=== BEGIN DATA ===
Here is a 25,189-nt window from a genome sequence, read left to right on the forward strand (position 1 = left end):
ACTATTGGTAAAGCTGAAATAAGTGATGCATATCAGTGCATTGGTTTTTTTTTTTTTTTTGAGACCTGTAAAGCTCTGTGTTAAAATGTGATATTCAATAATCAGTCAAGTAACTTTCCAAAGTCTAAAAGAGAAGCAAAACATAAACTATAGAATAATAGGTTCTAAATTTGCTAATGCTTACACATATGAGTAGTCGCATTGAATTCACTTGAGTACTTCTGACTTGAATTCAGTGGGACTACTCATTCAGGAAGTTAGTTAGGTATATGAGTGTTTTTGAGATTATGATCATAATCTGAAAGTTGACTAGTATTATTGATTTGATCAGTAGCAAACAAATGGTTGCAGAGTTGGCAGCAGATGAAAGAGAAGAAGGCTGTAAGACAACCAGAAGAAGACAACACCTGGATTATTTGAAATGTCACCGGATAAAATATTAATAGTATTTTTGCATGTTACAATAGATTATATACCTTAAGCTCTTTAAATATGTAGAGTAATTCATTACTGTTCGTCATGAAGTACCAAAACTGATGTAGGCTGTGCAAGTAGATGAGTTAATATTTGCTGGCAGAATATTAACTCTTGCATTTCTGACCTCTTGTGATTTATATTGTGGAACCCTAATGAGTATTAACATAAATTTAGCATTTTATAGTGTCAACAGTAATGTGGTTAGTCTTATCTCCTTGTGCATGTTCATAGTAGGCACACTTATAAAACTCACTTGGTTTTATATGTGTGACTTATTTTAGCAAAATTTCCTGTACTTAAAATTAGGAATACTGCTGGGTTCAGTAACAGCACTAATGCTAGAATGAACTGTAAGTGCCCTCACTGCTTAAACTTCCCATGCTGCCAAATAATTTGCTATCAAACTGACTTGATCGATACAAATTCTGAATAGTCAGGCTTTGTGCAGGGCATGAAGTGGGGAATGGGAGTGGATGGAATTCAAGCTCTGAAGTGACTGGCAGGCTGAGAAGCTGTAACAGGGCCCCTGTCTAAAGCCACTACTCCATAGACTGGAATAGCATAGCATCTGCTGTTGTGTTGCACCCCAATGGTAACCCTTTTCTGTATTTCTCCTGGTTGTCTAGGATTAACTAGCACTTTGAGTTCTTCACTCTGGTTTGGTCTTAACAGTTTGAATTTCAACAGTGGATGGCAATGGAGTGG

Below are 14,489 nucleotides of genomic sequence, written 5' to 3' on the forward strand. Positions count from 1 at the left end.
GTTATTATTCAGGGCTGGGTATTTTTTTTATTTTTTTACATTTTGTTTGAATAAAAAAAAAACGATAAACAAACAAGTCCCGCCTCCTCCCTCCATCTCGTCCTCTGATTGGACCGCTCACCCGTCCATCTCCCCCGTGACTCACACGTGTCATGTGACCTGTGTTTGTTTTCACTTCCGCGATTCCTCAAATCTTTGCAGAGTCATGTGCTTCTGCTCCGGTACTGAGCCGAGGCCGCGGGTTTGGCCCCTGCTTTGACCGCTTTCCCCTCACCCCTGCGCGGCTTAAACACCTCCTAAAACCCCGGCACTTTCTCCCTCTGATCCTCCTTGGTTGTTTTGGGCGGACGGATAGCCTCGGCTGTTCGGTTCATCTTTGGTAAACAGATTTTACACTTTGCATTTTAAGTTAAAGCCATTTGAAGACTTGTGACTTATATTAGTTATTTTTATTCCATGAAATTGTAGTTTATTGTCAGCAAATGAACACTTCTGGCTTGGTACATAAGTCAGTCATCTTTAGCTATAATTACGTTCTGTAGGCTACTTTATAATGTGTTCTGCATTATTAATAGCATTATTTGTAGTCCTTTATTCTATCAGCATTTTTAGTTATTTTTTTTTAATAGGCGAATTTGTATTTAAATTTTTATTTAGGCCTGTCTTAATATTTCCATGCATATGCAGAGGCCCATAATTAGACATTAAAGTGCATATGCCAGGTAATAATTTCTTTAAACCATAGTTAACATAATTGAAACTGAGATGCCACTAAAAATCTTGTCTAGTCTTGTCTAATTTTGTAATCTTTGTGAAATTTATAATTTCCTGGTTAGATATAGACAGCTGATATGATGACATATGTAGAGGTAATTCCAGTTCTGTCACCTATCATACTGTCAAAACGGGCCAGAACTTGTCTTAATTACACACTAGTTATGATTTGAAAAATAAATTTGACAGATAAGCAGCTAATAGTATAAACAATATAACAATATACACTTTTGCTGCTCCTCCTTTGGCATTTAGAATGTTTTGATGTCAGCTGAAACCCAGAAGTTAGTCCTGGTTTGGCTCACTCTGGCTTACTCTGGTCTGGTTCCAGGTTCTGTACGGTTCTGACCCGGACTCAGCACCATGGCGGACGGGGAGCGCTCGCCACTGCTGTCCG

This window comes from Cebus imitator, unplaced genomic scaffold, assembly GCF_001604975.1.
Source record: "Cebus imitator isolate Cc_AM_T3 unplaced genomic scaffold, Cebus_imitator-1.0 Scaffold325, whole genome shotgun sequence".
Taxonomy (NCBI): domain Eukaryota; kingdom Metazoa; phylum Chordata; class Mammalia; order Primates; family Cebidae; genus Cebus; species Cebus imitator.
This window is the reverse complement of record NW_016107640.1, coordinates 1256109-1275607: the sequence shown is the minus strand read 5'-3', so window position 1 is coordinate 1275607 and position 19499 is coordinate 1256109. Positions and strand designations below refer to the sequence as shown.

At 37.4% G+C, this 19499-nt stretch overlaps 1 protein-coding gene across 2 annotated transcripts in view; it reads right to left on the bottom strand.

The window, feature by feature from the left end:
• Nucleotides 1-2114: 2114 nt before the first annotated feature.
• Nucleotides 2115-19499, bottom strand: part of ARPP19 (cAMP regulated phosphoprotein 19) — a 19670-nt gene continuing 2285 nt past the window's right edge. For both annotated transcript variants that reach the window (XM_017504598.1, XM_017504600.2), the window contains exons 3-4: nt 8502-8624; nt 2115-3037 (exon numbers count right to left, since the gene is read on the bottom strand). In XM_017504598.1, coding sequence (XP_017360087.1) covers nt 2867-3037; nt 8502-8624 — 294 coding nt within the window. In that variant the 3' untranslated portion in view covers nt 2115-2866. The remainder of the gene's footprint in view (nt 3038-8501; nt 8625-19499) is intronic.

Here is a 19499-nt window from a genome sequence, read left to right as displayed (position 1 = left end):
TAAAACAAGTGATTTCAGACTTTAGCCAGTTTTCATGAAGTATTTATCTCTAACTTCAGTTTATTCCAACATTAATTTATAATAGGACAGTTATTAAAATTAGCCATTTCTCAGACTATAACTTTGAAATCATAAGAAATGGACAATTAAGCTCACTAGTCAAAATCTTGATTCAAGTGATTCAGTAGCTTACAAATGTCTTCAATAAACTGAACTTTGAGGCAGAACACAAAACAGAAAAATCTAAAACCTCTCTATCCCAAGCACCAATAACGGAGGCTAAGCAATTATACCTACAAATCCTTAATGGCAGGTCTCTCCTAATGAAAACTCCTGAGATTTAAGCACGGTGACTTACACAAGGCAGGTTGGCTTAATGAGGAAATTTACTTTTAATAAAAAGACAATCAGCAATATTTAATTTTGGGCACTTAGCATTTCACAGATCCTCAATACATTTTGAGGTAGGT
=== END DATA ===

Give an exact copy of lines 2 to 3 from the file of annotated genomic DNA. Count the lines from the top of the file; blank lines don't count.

ACTATTGGTAAAGCTGAAATAAGTGATGCATATCAGTGCATTGGTTTTTTTTTTTTTTTTGAGACCTGTAAAGCTCTGTGTTAAAATGTGATATTCAATAATCAGTCAAGTAACTTTCCAAAGTCTAAAAGAGAAGCAAAACATAAACTATAGAATAATAGGTTCTAAATTTGCTAATGCTTACACATATGAGTAGTCGCATTGAATTCACTTGAGTACTTCTGACTTGAATTCAGTGGGACTACTCATTCAGGAAGTTAGTTAGGTATATGAGTGTTTTTGAGATTATGATCATAATCTGAAAGTTGACTAGTATTATTGATTTGATCAGTAGCAAACAAATGGTTGCAGAGTTGGCAGCAGATGAAAGAGAAGAAGGCTGTAAGACAACCAGAAGAAGACAACACCTGGATTATTTGAAATGTCACCGGATAAAATATTAATAGTATTTTTGCATGTTACAATAGATTATATACCTTAAGCTCTTTAAATATGTAGAGTAATTCATTACTGTTCGTCATGAAGTACCAAAACTGATGTAGGCTGTGCAAGTAGATGAGTTAATATTTGCTGGCAGAATATTAACTCTTGCATTTCTGACCTCTTGTGATTTATATTGTGGAACCCTAATGAGTATTAACATAAATTTAGCATTTTATAGTGTCAACAGTAATGTGGTTAGTCTTATCTCCTTGTGCATGTTCATAGTAGGCACACTTATAAAACTCACTTGGTTTTATATGTGTGACTTATTTTAGCAAAATTTCCTGTACTTAAAATTAGGAATACTGCTGGGTTCAGTAACAGCACTAATGCTAGAATGAACTGTAAGTGCCCTCACTGCTTAAACTTCCCATGCTGCCAAATAATTTGCTATCAAACTGACTTGATCGATACAAATTCTGAATAGTCAGGCTTTGTGCAGGGCATGAAGTGGGGAATGGGAGTGGATGGAATTCAAGCTCTGAAGTGACTGGCAGGCTGAGAAGCTGTAACAGGGCCCCTGTCTAAAGCCACTACTCCATAGACTGGAATAGCATAGCATCTGCTGTTGTGTTGCACCCCAATGGTAACCCTTTTCTGTATTTCTCCTGGTTGTCTAGGATTAACTAGCACTTTGAGTTCTTCACTCTGGTTTGGTCTTAACAGTTTGAATTTCAACAGTGGATGGCAATGGAGTGG

Below are 14,489 nucleotides of genomic sequence, written 5' to 3' on the forward strand. Positions count from 1 at the left end.